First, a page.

Ive only experienced the L380 and L400 positions which are both comfortable in most conditions. The L400 more so, but less appealing to the eye with a tent on top of the coach roof. Yesterday we were sailing with a decent cross swell on the nose and a few waves broke over the bow and washed maybe 10buckets of water
along the windward hull
and down the rear steps. Pretty rare that happens but I was glad I wasn't sitting at a helm in that position. We do get the occasional splash from a wave over the bow at our helm and the clear screen
is usually always up for better visibility, but we occasionally zip it down if we are getting too wet from squalls
A couple of benefits of the L400 style is that all lines run to the helm and electric winch
so there is rarely a need to move from the helm except to stand and take the sheets
. Everything is a one man operation, including tacking, reefing and raising sails
etc while tending the helm. The double helm seat is nice for sharing with a friend ❤️
The location offers good access to talk with crew in the saloon
If I had to redesign it I would have a hardtop with fixed Perspex sides and sliding opening sections, and probably a bit lower than the current Bimini
. I like this feature on other bulkhead helms such as the st Francis 50 or Antares
. I'd also add a more cushioned and adjustable double seat.
I quite liked the new outremer
45s bulkhead steering
position, but the lack of weather
protection and no seat would bother me pretty quickly. Looks and performance wise, I don't think you can beat a flush roof with a low boom and preferably traveler on the coachroof. Any other option is a trade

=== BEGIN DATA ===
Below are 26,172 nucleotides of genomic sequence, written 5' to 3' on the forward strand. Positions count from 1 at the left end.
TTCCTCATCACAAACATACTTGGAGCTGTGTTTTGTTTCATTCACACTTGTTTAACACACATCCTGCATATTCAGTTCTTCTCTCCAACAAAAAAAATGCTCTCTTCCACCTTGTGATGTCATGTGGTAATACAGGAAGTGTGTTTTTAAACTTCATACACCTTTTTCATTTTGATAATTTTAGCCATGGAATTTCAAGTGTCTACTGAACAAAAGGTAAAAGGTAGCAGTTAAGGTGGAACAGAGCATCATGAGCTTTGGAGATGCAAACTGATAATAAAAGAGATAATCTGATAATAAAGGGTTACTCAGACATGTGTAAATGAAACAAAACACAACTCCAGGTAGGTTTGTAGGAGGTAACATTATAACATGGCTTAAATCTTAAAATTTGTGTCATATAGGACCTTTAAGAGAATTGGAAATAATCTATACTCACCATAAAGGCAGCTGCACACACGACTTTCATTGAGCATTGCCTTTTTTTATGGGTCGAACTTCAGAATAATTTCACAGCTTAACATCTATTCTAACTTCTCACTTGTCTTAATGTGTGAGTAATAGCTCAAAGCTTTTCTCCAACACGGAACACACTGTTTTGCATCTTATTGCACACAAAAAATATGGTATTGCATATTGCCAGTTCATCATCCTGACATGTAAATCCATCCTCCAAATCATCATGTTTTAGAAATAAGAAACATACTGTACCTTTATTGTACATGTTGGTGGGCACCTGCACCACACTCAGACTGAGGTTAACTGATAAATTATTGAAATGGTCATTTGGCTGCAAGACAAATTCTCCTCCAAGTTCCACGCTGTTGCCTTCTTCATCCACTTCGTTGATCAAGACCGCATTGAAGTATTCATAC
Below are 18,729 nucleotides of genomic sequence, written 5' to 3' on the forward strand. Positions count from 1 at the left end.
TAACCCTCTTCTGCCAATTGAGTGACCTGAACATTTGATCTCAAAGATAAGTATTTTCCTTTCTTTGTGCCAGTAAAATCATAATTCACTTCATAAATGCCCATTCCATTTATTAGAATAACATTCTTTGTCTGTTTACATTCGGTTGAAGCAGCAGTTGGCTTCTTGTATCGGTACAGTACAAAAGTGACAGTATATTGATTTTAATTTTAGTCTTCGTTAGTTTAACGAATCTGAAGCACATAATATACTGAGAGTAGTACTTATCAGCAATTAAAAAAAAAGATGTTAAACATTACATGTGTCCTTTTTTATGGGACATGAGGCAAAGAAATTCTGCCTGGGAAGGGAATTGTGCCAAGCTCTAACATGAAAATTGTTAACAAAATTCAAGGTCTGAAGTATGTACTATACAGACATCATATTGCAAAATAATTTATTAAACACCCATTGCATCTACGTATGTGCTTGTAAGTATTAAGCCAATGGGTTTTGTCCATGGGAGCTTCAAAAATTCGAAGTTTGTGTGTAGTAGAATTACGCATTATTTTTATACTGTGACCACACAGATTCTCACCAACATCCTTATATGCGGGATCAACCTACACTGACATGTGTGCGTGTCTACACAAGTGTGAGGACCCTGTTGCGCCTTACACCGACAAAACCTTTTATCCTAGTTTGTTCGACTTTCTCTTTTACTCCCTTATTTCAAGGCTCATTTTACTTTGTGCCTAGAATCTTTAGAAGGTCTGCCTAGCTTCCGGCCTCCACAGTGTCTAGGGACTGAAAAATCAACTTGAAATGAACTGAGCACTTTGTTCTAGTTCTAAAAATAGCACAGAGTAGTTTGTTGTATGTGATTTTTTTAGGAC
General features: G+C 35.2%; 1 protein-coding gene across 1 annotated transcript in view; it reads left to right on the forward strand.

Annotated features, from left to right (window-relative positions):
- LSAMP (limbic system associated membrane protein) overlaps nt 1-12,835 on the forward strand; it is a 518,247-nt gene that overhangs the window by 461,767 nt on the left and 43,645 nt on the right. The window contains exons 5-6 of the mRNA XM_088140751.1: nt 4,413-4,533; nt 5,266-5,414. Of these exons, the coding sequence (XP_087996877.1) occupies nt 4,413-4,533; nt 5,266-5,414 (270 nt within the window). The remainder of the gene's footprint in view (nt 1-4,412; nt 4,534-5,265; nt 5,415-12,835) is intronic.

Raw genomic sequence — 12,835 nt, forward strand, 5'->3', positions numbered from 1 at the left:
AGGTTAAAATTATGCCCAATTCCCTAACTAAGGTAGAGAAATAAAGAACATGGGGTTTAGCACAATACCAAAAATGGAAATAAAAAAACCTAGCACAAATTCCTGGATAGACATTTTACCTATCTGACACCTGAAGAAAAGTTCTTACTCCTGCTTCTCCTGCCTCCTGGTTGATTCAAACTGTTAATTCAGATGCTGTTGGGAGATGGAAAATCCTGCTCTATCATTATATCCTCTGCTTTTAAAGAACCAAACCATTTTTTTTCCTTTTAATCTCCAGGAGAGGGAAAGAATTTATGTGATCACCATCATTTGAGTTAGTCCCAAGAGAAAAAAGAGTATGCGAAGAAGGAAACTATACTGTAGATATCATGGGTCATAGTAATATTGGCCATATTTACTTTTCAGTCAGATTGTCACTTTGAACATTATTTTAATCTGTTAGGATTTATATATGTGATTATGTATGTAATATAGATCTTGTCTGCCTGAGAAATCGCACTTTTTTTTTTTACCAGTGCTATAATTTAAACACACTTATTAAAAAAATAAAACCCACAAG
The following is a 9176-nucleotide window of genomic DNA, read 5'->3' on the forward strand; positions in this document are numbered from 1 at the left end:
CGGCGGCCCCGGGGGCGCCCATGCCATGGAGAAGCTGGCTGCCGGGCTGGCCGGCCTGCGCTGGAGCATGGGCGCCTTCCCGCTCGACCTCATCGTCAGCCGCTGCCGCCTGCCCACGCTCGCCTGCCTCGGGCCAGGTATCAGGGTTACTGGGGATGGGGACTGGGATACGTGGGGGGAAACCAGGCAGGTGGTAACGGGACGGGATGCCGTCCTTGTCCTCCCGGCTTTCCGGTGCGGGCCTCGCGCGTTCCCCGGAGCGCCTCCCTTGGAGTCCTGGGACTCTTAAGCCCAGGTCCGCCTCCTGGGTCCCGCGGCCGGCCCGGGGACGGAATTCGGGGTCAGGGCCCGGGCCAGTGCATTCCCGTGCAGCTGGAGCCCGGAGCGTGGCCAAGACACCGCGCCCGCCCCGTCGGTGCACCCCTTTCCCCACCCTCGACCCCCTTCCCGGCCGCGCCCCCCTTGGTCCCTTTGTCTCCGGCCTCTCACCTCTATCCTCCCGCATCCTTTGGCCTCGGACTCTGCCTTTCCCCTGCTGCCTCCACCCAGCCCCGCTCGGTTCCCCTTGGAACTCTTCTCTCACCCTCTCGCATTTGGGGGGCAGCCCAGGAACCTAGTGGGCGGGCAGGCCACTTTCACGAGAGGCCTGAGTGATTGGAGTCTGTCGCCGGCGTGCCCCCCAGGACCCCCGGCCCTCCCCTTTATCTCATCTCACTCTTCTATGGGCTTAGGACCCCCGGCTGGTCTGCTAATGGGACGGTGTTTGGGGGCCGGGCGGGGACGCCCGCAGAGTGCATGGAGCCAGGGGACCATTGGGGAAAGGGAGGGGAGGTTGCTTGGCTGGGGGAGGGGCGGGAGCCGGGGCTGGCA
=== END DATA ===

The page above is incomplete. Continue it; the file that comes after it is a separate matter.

off for comfort/performance.
Often it's said that you do t have to spend much time at the helm and most tasks can be done at inside Nav stations or from other positions, which can be true. But I find often I do want to be at the helm, especially in adverse conditions, so having a protected helm for the worst conditions, with instant access to all controls and lines, is high on my perfect boat priority list.
Lack of weather
protection and separation from the cockpit
, crew and saloon
would count out bridgedeck helms for me. Some go with a fully enclosed bridgedeck Bimini
but the windage would count out that option for me also.
All in all its a lot of pros and cons and what ticks most of your boxes. Often the helm position is less important for others than the interior
layout or boat performance and they might choose say a catana or outremer based on those preferences, or because they personally prefer the outboard
helm to a bulkhead helm and are ok with less weather protection.
I'd be happy enough with any helm position for weekend sailing or tropical weeks or months aboard and I guess I'd put on a raincoat or get a bit wet some days. Also if I typically sailed with a few crew having all lines leading to the helm would be much less of a priority, and I'd probably prefer have the sheets
and halyards located elsewhere to keep the crew amused and out from underfoot.
On a side note, I have to say that the raymarine wifi
, and I guess other manufacturers have it as well, is absolutely fantastic for keeping an eye on the plotter from anywhere on board using an iPad
. This allows you to keep an eye on wind
etc from any comfortable position onboard. We used it a lot crossing the Atlantic, where a 3-4 hr watch at the helm isn't really necessary in settled weather. We use it less so on shorter day sails